Mr Ian Marchant, Dunelm Energy, United Kingdom
The supply side of the energy industry has, for far too long, dominated the nation’s energy policy agenda.
While the three issues of affordability, security of supply and sustainability are certainly a useful framework, it is invariably a supply side policy discussion that follows:
- Sustainability: Low verses high carbon generation.
- Security of supply: How secure the capacity margin on the network is.
- Affordability: How cheap or expensive the unit price of generation is.
This supply side trilemma is important, but it is only half of the story. We need a demand side trilemma.
Demand Side Trilemma:
Policy on energy demand needs to balance the following three forces:
- Flexibility: The extent to which consumption can be controlled as opposed to dictated or incentivised. The cost of providing flexibility varies hugely, yet consumers remain unaware due to fixed tariffs.
- Meeting of needs: How much energy is required to heat homes, charge phones, power lights, provide hot water, without simply using more energy.
- Affordability: How cheap or expensive the unit consumption level is. It will be increasingly important to look at the three energy bills in aggregate; power, heat and transport fuel.
Equal emphasis must be placed on both trilemma’s, as they sit along side each other in the policy debate.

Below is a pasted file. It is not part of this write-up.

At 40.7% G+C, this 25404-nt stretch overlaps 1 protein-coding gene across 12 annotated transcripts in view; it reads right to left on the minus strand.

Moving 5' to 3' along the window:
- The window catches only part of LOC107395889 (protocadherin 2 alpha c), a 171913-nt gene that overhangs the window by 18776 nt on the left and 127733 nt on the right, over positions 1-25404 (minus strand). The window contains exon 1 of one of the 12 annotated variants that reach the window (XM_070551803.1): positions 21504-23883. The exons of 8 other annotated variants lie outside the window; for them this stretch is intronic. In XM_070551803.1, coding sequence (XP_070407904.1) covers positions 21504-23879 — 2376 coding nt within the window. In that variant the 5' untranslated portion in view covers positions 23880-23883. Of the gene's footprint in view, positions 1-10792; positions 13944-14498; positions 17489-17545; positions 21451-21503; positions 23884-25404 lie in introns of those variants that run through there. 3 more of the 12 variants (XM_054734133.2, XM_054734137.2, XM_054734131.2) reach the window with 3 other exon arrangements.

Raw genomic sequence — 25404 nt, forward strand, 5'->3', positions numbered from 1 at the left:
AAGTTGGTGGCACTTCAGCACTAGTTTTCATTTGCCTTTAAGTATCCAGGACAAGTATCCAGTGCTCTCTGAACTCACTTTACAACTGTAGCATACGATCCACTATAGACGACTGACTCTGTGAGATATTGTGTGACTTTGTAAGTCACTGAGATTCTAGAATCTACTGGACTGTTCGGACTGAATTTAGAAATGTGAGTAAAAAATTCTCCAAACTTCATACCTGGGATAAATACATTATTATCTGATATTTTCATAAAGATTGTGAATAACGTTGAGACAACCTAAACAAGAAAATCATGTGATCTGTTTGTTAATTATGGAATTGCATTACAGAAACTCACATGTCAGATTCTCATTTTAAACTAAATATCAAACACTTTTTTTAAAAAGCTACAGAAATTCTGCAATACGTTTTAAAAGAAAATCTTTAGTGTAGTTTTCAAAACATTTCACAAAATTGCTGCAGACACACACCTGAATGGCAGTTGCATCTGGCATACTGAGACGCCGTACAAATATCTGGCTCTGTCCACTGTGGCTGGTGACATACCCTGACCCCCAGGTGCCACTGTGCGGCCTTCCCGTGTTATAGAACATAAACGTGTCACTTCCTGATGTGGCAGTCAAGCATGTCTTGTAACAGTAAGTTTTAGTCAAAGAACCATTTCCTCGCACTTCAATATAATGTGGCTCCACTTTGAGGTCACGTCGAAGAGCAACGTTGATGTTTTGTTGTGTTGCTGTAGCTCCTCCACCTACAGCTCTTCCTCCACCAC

Solving the Trilemma’s – Enablers
Energy policy can look so complex as to be unsolvable, and adding another layer to the mix, as we do here, may seen counter-productive! We suggest however three enablers – explained in more detail on the page opposite – that will, if properly used, make policy development solvable.
Although digital technology has readily transformed many aspects of life, it has had limited impact on the energy industry.
We identify 3 emerging trends that could change this in the years ahead:
• The constant reduction in the costs of communication, data storage and sensors and the increasing power of data analytics
• Advances in computer processing power:
. having made augmented reality a real reality
. making artificial intelligence and machine learning more and more applicable
• the creation of 3D printing, nanotechnology and advanced material sciences
You get what you design for.
A fundamental rethink of all the industry codes and regulations, in all three parts of the industry; generation, networks and retail is required to levelise the playing field towards the demand side.
The market must be re-designed so that it helps, as opposed to hinders, aims such as National Grid’s to rely mostly on demand side balancing actions by 2030.
We need to move beyond encouraging loft insulation and LED light bulbs.
We must look at the true obstacles to energy efficiency, which are usually not monetary but involve decisions about aesthetics, convenience and trust. Our policy landscape on the demand side should be as creative and differentiated as it can be on the supply side; different policies for new build houses and the existing stock, differentiation between owner occupied and rental, and of course between domestic and commercial.
We must work to put demand and supply on an equal footing within energy policy. In fact, let’s make demand preeminent and put the customer at the heart – truly moving towards democratising energy.
This new energy demand trilemma of flexibility, meeting of needs and affordability will greatly help to achieve this refocus.
Tags: Energy demandTrilemma-for-the-21st-century.pdf 1.36 MB